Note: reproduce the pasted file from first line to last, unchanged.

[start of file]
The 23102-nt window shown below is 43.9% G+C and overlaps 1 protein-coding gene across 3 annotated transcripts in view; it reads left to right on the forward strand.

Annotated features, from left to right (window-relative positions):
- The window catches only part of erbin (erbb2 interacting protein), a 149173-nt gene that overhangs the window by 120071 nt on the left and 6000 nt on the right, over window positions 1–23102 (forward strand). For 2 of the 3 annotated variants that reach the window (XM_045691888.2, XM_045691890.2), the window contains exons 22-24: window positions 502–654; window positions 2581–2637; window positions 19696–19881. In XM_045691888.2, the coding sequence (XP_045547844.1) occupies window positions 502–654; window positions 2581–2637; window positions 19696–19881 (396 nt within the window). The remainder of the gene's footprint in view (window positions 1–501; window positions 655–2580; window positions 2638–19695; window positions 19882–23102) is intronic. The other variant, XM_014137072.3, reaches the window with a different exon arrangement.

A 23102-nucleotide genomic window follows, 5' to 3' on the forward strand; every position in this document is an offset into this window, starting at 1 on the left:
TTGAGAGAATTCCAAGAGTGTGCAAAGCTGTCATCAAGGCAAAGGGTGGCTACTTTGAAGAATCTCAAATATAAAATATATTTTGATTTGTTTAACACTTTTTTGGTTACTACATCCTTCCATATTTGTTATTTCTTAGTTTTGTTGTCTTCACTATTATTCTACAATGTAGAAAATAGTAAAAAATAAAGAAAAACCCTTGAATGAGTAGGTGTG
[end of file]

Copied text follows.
The 23102-nt window shown below is 43.9% G+C and overlaps 1 protein-coding gene across 3 annotated transcripts in view; it reads left to right on the forward strand.

Annotated features, from left to right (window-relative positions):
- The window catches only part of erbin (erbb2 interacting protein), a 149173-nt gene that overhangs the window by 120071 nt on the left and 6000 nt on the right, over window positions 1–23102 (forward strand). For 2 of the 3 annotated variants that reach the window (XM_045691888.2, XM_045691890.2), the window contains exons 22-24: window positions 502–654; window positions 2581–2637; window positions 19696–19881. In XM_045691888.2, the coding sequence (XP_045547844.1) occupies window positions 502–654; window positions 2581–2637; window positions 19696–19881 (396 nt within the window). The remainder of the gene's footprint in view (window positions 1–501; window positions 655–2580; window positions 2638–19695; window positions 19882–23102) is intronic. The other variant, XM_014137072.3, reaches the window with a different exon arrangement.

A 23102-nucleotide genomic window follows, 5' to 3' on the forward strand; every position in this document is an offset into this window, starting at 1 on the left:
TTGAGAGAATTCCAAGAGTGTGCAAAGCTGTCATCAAGGCAAAGGGTGGCTACTTTGAAGAATCTCAAATATAAAATATATTTTGATTTGTTTAACACTTTTTTGGTTACTACATCCTTCCATATTTGTTATTTCTTAGTTTTGTTGTCTTCACTATTATTCTACAATGTAGAAAATAGTAAAAAATAAAGAAAAACCCTTGAATGAGTAGGTGTG